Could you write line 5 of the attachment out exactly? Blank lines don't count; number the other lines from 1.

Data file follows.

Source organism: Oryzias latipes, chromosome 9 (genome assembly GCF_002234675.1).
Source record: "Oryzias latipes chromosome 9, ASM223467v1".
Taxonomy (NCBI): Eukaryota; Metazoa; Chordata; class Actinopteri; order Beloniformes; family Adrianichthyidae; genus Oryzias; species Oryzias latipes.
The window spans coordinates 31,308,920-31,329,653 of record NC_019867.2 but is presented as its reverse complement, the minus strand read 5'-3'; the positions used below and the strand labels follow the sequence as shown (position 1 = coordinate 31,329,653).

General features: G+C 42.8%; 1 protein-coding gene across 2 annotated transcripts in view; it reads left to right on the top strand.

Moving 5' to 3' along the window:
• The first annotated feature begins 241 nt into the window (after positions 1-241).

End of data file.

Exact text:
General features: G+C 42.8%; 1 protein-coding gene across 2 annotated transcripts in view; it reads left to right on the top strand.